A genetic analysis of scattered Yellow Box trees (Eucalyptus melliodora A.Cunn. ex Schauer, Myrtaceae) and their restored cohorts

Broadhurst, L.M. (2013) A genetic analysis of scattered Yellow Box trees (Eucalyptus melliodora A.Cunn. ex Schauer, Myrtaceae) and their restored cohorts. Biological Conservation, 161. pp. 48-57.

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Abstract

Scattered trees are highly visible reminders of lost vegetation in many intensively managed agricultural landscapes globally. Despite fragmentation, these trees provide important ecosystem services but are rapidly declining and expected to disappear within 200 years. Consequently, natural regeneration and restoration are required to maintain ecosystem services. But seed sourced for older restoration projects was often collected from too few individuals or small, inbred sites. Consequently, restored sites may have insufficient genetic diversity to underpin genetic and demographic processes and facilitate adaptation to climate change. Yellow Box (Eucalyptus melliodora) is a key species in endangered Box-Gum Grassy Woodlands in southeastern Australia that often now exists as scattered trees. This community has been restored for >20 years and it is now prudent to determine whether plantings that will persist over time have been created. Genetic diversity, mating system and pollen dispersal parameters were evaluated in scattered and restored trees and restored tree seed crops. Although within-site variability was evident, overall genetic diversity was significantly lower in restored trees. Significant genetic differentiation between restored and scattered trees indicated that seed was not necessarily sourced locally. Local (250 m) and distant (1 km) pollen sources were detected in the seed crops but these were often dominated by 3–5 nearby scattered trees. The persistence of some of these Yellow Box sites may be constrained by inbreeding once scattered trees are lost from the surrounding landscape. It is unclear how pervasive these responses are in restoration efforts and further information is needed to prevent the presence of restored sites being equated with persistence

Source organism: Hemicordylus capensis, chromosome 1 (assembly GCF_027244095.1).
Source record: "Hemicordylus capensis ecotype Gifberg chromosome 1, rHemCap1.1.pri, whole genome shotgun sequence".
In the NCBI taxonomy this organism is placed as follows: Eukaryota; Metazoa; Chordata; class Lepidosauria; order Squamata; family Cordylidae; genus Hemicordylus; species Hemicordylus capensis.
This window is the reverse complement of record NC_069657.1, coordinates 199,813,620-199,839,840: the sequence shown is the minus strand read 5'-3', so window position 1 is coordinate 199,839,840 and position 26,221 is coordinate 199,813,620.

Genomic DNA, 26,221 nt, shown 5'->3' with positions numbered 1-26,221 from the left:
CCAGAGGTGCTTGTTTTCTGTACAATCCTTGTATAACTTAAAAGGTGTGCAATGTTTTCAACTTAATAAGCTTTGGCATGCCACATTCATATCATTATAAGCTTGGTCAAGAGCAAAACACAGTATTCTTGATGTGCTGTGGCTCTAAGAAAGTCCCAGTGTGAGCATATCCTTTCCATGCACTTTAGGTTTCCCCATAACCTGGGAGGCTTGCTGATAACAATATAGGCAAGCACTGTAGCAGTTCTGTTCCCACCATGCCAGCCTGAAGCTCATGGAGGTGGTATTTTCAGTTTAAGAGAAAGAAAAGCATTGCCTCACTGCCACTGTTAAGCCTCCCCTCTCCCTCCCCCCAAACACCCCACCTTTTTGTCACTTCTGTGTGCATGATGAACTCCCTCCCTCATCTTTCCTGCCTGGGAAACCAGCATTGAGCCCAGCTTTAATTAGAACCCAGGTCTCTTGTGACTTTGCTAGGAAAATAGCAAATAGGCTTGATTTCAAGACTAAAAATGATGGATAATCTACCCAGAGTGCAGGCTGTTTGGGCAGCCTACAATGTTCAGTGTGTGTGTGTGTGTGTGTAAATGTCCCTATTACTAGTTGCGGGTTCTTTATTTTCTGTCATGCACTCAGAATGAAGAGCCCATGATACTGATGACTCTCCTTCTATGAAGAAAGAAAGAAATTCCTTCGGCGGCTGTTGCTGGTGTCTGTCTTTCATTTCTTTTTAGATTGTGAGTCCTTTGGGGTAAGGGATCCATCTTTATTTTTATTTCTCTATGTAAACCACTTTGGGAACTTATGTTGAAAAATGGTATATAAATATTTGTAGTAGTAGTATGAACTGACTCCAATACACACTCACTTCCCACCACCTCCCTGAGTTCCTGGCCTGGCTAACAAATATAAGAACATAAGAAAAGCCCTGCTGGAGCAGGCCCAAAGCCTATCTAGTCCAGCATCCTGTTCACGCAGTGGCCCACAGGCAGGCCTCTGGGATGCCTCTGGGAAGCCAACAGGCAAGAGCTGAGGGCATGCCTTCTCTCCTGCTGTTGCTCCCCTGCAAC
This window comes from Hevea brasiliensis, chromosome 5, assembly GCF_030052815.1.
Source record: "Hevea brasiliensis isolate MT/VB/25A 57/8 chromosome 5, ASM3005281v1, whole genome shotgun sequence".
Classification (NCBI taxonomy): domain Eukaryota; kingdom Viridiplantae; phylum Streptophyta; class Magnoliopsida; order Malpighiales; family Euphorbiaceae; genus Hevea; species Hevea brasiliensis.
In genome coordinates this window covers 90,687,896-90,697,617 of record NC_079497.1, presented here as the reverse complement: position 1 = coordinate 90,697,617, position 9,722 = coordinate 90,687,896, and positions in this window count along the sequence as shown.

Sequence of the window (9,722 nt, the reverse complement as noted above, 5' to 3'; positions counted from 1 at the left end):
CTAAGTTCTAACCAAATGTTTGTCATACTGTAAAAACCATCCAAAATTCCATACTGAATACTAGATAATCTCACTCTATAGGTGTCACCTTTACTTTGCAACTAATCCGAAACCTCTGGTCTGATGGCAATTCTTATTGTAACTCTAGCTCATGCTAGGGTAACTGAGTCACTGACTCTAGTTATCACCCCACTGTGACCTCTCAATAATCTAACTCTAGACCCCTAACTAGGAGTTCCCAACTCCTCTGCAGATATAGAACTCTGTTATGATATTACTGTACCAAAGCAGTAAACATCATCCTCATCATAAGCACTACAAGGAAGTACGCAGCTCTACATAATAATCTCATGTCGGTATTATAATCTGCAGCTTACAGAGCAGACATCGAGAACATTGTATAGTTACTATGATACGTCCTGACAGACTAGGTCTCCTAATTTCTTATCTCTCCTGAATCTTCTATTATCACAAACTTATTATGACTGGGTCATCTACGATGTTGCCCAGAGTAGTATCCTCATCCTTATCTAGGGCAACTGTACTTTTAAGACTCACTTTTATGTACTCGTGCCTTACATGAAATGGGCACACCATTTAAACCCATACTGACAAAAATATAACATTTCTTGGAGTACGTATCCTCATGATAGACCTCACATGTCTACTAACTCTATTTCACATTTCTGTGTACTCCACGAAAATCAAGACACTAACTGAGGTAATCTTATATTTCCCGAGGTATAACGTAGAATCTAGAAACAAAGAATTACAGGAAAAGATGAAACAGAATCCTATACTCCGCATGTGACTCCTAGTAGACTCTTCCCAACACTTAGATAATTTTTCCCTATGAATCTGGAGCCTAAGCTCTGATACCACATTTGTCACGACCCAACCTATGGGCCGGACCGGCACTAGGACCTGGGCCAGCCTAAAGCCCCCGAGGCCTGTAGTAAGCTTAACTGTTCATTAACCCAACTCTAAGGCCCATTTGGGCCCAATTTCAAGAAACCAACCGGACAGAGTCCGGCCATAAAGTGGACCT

Item Type: Article
Uncontrolled Keywords: Eucalyptus melliodora; Genetic diversity; Inbreeding; Myrtaceae; Restoration; Scattered trees; Seed; Yellow Box
Author Affiliation: CSIRO Plant Industry, PO Box 1600, Canberra 2600, Australia
Subjects: Crop Improvement
Divisions: Other Crops
Depositing User: Ms K Syamalamba
Date Deposited: 18 Aug 2014 05:38
Last Modified: 18 Aug 2014 05:38
Official URL: http://dx.doi.org/10.1016/j.biocon.2013.02.016
URI: http://eprints.icrisat.ac.in/id/eprint/13376

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